Good luck, hope you are able to solve your issue!


Step 1: put him on notice of an expected performance increase on a timeline. If he makes it, march on. If not, see Step 2.

Step 2: replace. You should always strive not to have a single point of failure on an individual performer, no matter how great. If you have a single point of failure on a marginal performer, then you have another issue to solve. Allowing marginal performance is a cancer on a team and will metastasize.

  • Unfortunately, it is really hard to fire people in my company. In fact, Tom was originally in another team, and was volunteered by his project lead to join my team when my team was forming. Looking back, I now suspect that his previous project lead had wanted to kick him all along
    – polygon
    Jul 17, 2019 at 5:23
  • I'm not suggesting to "fire" him from his employment but rather remove him from his assigned tasks on your project and find a suitable replacement. If you are not allowed to make a change like this, then you have several risks on your hand you need to escalate and mitigate: one being you have an under performing actor and the other, more important threat that you do not have the authority you should have as the team leader. If you can't replace this guy, document, document, document. Jul 17, 2019 at 12:27

First questions to ask yourself are:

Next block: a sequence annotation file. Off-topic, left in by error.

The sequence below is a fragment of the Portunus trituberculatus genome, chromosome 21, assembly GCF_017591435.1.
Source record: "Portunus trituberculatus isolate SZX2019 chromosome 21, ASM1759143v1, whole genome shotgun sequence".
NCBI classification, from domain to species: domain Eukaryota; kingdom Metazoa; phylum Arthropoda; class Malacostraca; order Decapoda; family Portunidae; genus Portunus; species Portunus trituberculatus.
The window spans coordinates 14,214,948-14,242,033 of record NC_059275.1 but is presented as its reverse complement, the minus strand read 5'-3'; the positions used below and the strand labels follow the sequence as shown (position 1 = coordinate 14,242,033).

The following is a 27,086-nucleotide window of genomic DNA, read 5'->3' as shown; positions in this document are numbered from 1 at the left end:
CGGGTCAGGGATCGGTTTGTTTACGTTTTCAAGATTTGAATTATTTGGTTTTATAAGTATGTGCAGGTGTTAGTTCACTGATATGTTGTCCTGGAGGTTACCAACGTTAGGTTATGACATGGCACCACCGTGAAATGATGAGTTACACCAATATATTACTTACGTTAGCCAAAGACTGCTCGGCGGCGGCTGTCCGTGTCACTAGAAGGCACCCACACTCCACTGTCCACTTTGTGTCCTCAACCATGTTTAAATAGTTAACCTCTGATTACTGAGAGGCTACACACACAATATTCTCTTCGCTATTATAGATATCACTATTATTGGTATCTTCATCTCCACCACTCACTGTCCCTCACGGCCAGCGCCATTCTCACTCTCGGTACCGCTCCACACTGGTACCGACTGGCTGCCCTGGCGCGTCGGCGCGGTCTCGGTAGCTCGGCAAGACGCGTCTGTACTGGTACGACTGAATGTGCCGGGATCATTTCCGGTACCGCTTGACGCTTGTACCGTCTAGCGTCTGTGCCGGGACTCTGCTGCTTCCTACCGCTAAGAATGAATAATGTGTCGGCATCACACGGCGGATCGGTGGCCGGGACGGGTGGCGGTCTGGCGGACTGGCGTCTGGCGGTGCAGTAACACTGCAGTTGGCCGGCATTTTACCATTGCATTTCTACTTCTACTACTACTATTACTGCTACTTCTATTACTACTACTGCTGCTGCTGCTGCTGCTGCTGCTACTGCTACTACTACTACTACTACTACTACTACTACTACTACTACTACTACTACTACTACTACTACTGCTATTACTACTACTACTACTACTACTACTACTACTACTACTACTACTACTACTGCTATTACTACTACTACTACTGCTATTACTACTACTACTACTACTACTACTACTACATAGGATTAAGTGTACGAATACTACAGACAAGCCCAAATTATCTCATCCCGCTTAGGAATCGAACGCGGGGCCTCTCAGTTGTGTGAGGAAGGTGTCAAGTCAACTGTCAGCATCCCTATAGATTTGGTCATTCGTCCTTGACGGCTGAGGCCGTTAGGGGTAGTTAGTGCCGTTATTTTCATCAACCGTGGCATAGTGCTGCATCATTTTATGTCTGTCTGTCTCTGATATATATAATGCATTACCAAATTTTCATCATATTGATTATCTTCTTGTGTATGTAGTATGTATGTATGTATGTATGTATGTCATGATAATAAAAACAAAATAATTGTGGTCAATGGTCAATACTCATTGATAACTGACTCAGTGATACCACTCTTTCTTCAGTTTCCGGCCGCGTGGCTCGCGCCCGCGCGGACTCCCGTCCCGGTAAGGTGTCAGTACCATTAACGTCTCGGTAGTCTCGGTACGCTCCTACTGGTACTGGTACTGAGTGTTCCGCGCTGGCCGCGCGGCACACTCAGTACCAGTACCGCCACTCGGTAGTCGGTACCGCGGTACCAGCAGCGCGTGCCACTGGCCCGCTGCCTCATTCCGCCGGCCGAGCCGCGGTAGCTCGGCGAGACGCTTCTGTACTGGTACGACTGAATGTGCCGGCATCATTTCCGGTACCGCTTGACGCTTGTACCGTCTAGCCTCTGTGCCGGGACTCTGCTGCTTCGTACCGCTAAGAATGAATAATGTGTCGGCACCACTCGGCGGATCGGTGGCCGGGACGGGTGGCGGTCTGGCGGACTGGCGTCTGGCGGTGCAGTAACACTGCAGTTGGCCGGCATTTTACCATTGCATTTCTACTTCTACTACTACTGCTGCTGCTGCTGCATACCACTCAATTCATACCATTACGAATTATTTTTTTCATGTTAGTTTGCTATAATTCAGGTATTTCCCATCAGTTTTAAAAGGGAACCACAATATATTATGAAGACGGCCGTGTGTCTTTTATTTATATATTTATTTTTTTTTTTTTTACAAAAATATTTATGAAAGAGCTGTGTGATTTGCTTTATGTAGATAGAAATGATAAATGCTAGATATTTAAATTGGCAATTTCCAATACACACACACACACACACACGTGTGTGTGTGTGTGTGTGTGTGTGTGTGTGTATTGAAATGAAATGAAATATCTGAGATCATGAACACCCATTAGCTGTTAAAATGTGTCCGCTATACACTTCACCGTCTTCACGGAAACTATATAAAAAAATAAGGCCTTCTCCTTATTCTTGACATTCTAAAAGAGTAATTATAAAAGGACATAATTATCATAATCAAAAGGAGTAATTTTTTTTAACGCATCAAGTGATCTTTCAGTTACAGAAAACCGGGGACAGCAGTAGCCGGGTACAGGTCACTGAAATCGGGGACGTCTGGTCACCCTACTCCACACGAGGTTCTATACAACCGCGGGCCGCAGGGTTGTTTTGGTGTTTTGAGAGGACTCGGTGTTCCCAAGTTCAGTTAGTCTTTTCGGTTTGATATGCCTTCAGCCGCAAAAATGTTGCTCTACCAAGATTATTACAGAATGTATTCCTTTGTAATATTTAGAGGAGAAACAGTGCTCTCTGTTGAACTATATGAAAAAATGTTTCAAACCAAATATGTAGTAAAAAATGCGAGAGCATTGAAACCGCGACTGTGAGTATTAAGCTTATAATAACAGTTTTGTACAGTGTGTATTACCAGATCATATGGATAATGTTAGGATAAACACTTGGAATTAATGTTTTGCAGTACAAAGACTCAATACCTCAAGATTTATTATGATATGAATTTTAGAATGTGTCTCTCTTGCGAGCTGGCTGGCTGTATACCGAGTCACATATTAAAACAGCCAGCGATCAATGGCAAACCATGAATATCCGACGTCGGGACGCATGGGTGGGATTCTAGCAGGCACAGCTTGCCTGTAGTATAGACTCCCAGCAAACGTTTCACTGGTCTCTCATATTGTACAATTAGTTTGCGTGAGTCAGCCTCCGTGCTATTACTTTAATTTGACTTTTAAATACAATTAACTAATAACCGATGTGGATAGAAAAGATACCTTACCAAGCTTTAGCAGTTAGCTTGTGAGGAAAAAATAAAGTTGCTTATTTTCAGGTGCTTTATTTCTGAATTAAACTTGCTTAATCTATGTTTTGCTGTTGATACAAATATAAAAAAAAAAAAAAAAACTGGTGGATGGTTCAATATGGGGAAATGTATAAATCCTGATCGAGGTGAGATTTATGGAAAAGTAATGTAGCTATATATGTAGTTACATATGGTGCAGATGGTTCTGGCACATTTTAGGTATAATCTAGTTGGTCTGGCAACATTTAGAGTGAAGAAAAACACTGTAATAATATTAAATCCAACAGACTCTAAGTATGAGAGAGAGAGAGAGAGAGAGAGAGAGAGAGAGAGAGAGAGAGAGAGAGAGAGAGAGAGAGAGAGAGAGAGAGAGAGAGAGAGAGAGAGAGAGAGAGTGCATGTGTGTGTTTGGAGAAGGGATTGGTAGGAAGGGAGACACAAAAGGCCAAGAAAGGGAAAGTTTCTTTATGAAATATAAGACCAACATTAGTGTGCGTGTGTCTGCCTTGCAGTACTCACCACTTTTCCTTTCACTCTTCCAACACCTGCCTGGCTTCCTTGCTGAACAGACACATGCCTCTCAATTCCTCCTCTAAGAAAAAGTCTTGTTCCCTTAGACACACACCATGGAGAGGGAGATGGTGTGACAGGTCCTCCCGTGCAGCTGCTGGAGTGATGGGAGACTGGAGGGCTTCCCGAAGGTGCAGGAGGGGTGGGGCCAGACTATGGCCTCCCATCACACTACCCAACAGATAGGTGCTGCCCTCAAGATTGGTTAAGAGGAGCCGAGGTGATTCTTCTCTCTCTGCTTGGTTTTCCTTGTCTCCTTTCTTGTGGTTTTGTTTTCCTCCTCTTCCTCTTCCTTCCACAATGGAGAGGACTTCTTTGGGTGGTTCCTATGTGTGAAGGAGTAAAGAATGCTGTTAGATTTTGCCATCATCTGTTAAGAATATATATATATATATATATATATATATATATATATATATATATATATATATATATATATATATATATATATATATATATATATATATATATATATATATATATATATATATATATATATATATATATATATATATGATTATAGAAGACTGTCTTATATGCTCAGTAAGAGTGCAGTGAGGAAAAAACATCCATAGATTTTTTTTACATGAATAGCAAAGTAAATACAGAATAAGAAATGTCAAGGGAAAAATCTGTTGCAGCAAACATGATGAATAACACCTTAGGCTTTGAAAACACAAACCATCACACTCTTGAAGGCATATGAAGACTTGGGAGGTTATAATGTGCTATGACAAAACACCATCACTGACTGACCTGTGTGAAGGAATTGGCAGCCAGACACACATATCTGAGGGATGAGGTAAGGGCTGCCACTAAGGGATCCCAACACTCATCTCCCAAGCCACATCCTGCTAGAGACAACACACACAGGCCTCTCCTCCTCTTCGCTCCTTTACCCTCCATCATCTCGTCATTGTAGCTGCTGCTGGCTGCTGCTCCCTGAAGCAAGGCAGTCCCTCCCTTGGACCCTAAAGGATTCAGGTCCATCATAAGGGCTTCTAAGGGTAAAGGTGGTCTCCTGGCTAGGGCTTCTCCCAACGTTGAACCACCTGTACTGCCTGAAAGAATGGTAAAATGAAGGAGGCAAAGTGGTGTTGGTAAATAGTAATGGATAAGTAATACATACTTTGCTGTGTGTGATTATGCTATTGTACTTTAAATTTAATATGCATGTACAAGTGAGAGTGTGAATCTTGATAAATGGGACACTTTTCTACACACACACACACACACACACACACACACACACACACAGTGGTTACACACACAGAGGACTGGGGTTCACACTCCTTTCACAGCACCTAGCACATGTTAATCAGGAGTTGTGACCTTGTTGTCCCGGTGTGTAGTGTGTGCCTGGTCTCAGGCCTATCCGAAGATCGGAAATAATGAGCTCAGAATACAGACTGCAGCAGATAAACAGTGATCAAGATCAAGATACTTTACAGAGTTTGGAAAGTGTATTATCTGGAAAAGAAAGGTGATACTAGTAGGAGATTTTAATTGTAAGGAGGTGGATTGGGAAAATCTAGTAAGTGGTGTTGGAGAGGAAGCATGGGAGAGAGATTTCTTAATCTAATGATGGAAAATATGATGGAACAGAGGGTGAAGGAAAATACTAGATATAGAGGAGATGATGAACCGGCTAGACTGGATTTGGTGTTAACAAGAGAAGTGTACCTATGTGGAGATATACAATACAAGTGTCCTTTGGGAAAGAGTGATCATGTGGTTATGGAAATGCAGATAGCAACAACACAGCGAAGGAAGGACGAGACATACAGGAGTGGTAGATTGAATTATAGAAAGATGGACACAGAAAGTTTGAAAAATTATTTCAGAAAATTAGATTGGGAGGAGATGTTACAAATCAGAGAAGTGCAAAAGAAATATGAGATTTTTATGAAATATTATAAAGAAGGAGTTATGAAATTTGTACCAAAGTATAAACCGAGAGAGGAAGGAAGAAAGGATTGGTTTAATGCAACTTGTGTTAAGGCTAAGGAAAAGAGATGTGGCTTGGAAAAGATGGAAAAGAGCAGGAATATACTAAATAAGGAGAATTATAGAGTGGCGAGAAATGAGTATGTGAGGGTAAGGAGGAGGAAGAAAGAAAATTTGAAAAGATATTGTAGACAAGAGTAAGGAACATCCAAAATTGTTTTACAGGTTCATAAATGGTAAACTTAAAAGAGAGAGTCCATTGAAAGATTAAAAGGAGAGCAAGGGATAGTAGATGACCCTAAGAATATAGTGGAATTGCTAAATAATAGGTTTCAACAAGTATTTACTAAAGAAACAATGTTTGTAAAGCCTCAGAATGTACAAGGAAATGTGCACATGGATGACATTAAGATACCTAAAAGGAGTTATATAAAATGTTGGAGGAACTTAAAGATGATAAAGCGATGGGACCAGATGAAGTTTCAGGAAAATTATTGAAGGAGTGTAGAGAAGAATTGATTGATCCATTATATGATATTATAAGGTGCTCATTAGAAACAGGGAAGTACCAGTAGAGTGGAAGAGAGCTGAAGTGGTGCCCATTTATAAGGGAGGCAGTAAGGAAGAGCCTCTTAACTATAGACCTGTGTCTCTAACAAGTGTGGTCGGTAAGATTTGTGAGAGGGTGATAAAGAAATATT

• can I afford to lose this developer?
  • will I have a hard time finding a replacement if you lose him?
  • what impact will his behavior have on the other team members/project if this is allowed to continue?

Regarding the third question, from experience I can tell you that his behavior will get worse and that inevitably some of the other team members will start behaving in a similar way. Think about it. Tom is slacking off and he is not confronted about it. This creates an indirect incentive for him to slack off even more just because he can. At some point, others will figure out that Tom is slacking off and nothing happens to him, so they figure out that they could step down a gear also and work less hard.

So you have to do something about it. And here, the first two questions above become important.

You need to tell Tom what you noticed. Tell him you know he can do better and you would appreciate if he does. From personal experience with things like this, I can tell you Tom will not all of a sudden say "Oh gosh... I wasn't aware of me doing this. Thank you for bringing it into my attention. I will immediately start behaving differently". Won't happen.

What's likely to happen are things like the following:

  • Tom will start working more, but he might also start looking for a job somewhere else and leave. His behavior most likely isn't developed in your team, he possibly picked it up somewhere else where he was doing the same and got away with it. So he can find another company where he can do the same;
  • Tom will get defensive. You are exaggerating. You are seeing things. Imagining things. He might unwind here and there when he loses productivity but he gets back to the task. He recoups his work. He delivers 70% but maybe that's because he's a bad estimator, not a lazy worker. He will probably overestimate things from now on, or take less work next sprints.